Thornton is a refugee from the days when the portrayal of City fans centred on their eccentricity and their defiance, their attachment to a hopeless cause, turning out in great number to watch home games against the likes of Wigan, Walsall, Carlisle and Colchester. The troubling tension that would always be there before games still pools at the back of his mind in a way the half-and-half scarfers who jumped aboard the train only at the Etihad station will never know.

Scarred for life

Any who watched the Premier League TV production of the title race through the eyes of fans might have recognised Thornton as the supporter representing the City perspective alongside his son. “On Sunday [Brighton] it was only when the fourth went in that I started to relax. The game that scarred my generation was in 1989. We needed to beat Bournemouth to go up back into the First Division. We were 3-0 up at half-time. We drew 3-3, Bournemouth scored a penalty in the last minute. That scarred us to the point that last year when we were beating United 2-0 at half-time and we were going to win the title on derby day, all the kids were singing ‘We are going to win the league’. I was thinking ‘No, don’t start singing too early.’ What happened? We lost.”

In 1989 City had to wait one seemingly interminable week to confirm promotion. Last year there was never really any doubt the prize would be City’s no matter Thornton’s recidivist paranoia or the short-term value to United fans of a rare day of regal hegemony for Paul Pogba. Such is the transformation in circumstance United fans are reduced to cheering for City since victory for Watford would condemn United to the qualifying rounds of the Europa League in July, as opposed to starting their campaign at the group stage.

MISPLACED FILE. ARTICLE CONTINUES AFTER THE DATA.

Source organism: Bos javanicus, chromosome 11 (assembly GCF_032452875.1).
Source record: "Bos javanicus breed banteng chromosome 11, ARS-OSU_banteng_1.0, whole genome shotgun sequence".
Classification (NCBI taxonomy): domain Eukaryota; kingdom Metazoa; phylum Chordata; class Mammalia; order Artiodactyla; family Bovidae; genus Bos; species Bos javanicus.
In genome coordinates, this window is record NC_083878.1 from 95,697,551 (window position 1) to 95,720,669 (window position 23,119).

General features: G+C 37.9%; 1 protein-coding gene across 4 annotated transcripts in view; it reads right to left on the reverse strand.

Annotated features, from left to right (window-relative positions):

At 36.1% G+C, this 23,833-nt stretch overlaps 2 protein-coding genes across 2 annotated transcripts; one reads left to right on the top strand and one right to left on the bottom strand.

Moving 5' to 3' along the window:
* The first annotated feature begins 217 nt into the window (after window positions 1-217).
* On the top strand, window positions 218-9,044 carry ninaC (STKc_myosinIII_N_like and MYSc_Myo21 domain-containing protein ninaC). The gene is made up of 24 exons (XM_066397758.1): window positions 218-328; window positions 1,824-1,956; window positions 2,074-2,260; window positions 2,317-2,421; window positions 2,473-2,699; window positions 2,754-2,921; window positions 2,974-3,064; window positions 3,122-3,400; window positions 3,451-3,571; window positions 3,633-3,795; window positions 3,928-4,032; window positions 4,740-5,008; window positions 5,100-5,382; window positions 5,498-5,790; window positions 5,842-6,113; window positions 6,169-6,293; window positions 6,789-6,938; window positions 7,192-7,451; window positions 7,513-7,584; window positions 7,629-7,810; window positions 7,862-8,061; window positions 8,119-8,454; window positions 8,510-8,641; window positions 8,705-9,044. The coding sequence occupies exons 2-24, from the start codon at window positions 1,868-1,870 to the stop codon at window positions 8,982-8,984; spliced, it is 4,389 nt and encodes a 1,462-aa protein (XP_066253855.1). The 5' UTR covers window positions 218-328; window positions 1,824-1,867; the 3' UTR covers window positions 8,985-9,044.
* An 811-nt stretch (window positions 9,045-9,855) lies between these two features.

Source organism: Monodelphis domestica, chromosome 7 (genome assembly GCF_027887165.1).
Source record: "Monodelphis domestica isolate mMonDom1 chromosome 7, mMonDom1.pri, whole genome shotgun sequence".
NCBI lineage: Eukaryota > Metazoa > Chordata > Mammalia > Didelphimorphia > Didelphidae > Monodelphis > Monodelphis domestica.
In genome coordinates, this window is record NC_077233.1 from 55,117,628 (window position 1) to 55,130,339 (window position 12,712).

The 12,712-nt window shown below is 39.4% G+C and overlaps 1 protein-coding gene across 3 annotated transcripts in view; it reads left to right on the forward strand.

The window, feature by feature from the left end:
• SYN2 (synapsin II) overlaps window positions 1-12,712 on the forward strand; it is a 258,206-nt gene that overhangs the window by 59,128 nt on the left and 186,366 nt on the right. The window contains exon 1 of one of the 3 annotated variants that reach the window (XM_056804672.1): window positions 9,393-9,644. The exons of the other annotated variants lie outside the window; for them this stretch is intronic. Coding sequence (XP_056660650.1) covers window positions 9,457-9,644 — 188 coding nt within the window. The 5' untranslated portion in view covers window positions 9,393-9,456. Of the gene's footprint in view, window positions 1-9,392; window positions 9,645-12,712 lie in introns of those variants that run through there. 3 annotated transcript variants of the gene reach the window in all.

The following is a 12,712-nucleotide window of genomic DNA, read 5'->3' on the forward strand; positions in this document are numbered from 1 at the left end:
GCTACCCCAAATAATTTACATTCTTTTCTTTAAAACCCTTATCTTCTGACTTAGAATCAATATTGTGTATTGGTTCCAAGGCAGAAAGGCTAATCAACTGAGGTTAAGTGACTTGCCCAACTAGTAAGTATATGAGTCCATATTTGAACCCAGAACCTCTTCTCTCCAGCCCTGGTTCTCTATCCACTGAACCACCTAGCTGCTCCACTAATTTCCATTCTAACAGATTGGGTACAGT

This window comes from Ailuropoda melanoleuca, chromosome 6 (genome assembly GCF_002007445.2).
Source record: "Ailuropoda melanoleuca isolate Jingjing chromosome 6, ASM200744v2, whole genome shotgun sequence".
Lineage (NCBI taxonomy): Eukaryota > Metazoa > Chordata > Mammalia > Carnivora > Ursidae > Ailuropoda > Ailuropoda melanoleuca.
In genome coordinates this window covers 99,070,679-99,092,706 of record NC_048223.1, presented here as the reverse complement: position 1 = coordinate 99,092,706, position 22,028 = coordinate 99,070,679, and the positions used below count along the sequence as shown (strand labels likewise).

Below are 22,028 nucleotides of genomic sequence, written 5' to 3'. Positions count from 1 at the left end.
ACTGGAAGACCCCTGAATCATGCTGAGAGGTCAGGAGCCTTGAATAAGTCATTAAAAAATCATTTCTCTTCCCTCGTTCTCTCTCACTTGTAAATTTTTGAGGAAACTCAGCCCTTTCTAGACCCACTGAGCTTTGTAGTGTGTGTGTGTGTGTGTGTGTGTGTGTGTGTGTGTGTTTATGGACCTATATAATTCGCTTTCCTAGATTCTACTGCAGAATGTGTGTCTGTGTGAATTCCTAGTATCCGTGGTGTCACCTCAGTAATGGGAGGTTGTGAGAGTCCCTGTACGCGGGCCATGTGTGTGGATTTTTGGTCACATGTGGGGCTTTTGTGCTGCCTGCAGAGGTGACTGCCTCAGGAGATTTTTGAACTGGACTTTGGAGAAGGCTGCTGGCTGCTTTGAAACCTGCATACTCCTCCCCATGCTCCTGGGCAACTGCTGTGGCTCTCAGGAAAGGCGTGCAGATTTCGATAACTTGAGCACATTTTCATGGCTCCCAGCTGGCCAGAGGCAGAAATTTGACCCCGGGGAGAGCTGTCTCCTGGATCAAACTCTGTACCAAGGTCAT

Off-field difficulties

City’s difficulties are all off the field. Contesting a financial fair play dispute with UEFA that threatens the club’s carefully choreographed reputation as well as future participation in the Champions League. City will do as they always have under the present regime, throw money at the problem. The endless reserves that have shaped the divine squad that takes on Watford in England’s May showpiece will doubtless dizzy Uefa’s legal team with the same unanswerable movement and possession, leaving them begging for the final whistle.

City will never be loved by any outside the Blue Moon nation. The fast-tracked, utterly chance nature of their transformation ensures distaste and suspicion runs deep for the neutral. City fans could not care less about that, of course. This is their time, a period of heightened productivity the likes of which the older generation thought was only for others. And, like all fans, they are innocents in this, their ownership of the team concerned only with the players on the pitch, not how they got there.

City are already sourcing the next generation of ready-made big hitters to replace the remaining foundational superstars of this generation, the likes of thirtysomethings Vincent Kompany, David Silva and Sergio Aguero. It is all a quantum step from the relegations and promotions of not so long ago, the prospect of a historic treble barely registering among the Gen Z recruits to the cause.